Projects in theme: Environmental Resources And Population Wellbeing

Amazonian Deforestation and the Structure of Households

This 15-year project with Emilio Moran looks at how households manage forest resources in Brazil. The project studies the relationships between demographic change, land-use change and agricultural development in three sites in the Brazilian Amazon. Central to her work is the question of how the changing availability of family labor affects the extent to which farmers clear existing forestland. Recent work suggests that the process of learning and specialization in different activities also helps to explain the variation and timing of land acquisition and forest clearing.

AOC: Disaster, Resilience and the Built Environment on the Gulf Coast

Logan looks broadly at the impacts of hurricanes on the Gulf Coast from 1950-2005, questioning whether their effects on population and employment are long-term or short-lived and asking which population groups are more vulnerable to damage and displacement. A significant barrier to such analysis is the lack of detailed information on the actual wind damage from historical hurricanes. Logan and Zengwang Xu examine the potential for hurricane wind models to be used as a basis for filling this important data need.

C8 and Reproductive and Neurodevelopmental Outcomes

This collaborative project will analyze the relationship between C8 (perflourooctonoic acid) and reproductive health outcomes, including miscarriage, preterm birth, fetal growth restriction, birth defects, and neurodevelopmental deficits among residents of West Virginia and Ohio who had elevated exposure resulting from environmental contamination from a chemical plant.

Children’s Health and Nutrition, Adult Outcomes & Mobility

Pitt uses innovative data methods to consider environmental-health issues in Bangladesh. This project assembles, collects and analyzes multiple rounds of survey data from Bangladesh, providing family-based and individual panel information on the long-term health and productivity effects of childhood nutritional intakes, indoor air pollution, and health interventions over a 25-year span. As part of a long-term longitudinal survey on nutrition and economic activity he has collected, among other things, toenails, which provide a record of exposure to arsenic.

Environmental Outcomes in Mexico and Brazil

Nagavarapu has interdisciplinary projects that examine environmental outcomes in Mexico and Brazil. In Brazil, he looks at the relationship between changes in agricultural prices, wages and forest cover with particular focus on the issue of uses of sugar cane for ethanol. In Mexico, he works with marine biologists Heather Leslie and Sheila Walsh to look at the management of fisheries resources. In particular, the team is examining the extent to which cooperatives can more effectively manage fishing resources through establishment of rights over certain fishing grounds.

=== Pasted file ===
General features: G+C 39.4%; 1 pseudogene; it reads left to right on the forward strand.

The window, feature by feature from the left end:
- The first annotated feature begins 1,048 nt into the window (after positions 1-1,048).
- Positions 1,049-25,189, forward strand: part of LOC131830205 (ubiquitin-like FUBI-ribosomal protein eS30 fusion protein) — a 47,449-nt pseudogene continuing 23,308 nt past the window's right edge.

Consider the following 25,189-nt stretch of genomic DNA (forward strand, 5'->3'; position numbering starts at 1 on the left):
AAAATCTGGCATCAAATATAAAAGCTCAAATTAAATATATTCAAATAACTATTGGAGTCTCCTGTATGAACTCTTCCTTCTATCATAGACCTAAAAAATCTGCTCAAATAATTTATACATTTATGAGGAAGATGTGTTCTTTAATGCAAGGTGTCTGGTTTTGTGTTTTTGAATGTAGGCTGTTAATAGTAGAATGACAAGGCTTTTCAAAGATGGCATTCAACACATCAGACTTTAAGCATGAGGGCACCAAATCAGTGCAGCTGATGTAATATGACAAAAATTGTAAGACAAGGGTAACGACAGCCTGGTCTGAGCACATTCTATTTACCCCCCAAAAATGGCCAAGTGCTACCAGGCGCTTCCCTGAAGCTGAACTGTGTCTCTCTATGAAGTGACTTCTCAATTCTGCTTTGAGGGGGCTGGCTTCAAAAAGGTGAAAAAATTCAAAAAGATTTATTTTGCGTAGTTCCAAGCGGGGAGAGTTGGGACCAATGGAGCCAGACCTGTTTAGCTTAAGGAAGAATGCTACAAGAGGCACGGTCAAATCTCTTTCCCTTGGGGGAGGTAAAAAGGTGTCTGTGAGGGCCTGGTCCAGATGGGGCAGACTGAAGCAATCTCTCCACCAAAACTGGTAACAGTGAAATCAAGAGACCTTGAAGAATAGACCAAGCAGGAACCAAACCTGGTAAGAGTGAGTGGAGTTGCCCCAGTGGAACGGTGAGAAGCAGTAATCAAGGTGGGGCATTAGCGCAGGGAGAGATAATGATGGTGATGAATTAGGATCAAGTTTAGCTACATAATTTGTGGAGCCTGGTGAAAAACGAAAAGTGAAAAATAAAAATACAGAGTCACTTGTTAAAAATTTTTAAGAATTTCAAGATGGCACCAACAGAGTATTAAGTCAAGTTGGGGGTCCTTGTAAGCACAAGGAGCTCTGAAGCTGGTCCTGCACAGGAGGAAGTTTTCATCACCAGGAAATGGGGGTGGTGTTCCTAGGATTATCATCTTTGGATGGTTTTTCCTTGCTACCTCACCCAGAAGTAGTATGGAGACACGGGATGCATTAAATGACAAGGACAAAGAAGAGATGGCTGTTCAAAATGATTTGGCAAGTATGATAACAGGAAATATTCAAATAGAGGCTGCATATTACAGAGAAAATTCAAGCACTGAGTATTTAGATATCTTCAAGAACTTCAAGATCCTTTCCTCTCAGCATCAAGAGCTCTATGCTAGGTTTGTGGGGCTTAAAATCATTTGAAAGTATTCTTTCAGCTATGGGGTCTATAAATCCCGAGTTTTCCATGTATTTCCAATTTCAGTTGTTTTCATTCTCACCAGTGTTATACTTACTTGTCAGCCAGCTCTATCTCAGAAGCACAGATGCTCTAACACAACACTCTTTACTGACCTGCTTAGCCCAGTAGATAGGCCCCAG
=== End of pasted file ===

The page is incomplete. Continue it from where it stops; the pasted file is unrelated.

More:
Groundwater and Land Management in Rural India

Foster has a series of projects on groundwater in rural India that also focus on issues of scale in agriculture. A central question in this body of work is how the spatial distribution of the population affects the rate of aquifer depletion. In joint work with a former student he finds surprisingly that water markets are more likely to arise in areas where water is not scarce. He also finds that whether water buying or selling increases or decreases aquifer depletion depends in part on the relative sizes of neighboring farms.

Health and Air Quality Regulation in Developing Countries

Foster has several projects looking at the relationship between air quality and health. In Delhi, India, he has a project that was initially directed at identifying the effects of a court mandate to enforce vehicle regulations with regard to the use of compressed natural gas (CNG). This study involved the systematic collection of ground data on air quality in combination with a household-level survey that included spirometry-based measures of respiratory health.

Hurricane Katrina and the Built Environment: Spatial and Social Impacts

The complex relationship between demographic processes, spatial segregation, and inequality is evident in work by Logan on the impact of Hurricane Katrina on New Orleans. Logan finds that primarily black neighborhoods within the city limits were more likely to be damaged and less likely to be rebuilt than were otherwise similar neighborhoods.

Land Use, Ecosystem Services and the Fate of Marginal Lands in a Globalized World

One of humanity's greatest contemporary challenges is producing enough food to sustain human populations in developing regions while preserving naturally functioning habitats that provide key ecosystem services such as clean drinking water, biodiversity, carbon storage, and climate moderation. This project, which is funded by NSF’s Partnerships for International Research and Education Program, leverages substantial existing investments in Africa by the Millennium Villages Project (MVP) to mount an international and interdisciplinary study of this great challenge.

SAFEHAVEN: Decision Support for Nursing Home Resident Disaster Evacuations

Hurricanes have a devastating effect on nursing home residents, as they may be adversely affected either by being transferred to another setting or by sheltering in place. Using existing nursing-home data from multiple sources, Logan and his collaborator, Vincent Mor, seek to understand the consequences of hurricanes and evacuation decisions, providing the first evidence base to inform the creation of evacuation guidelines.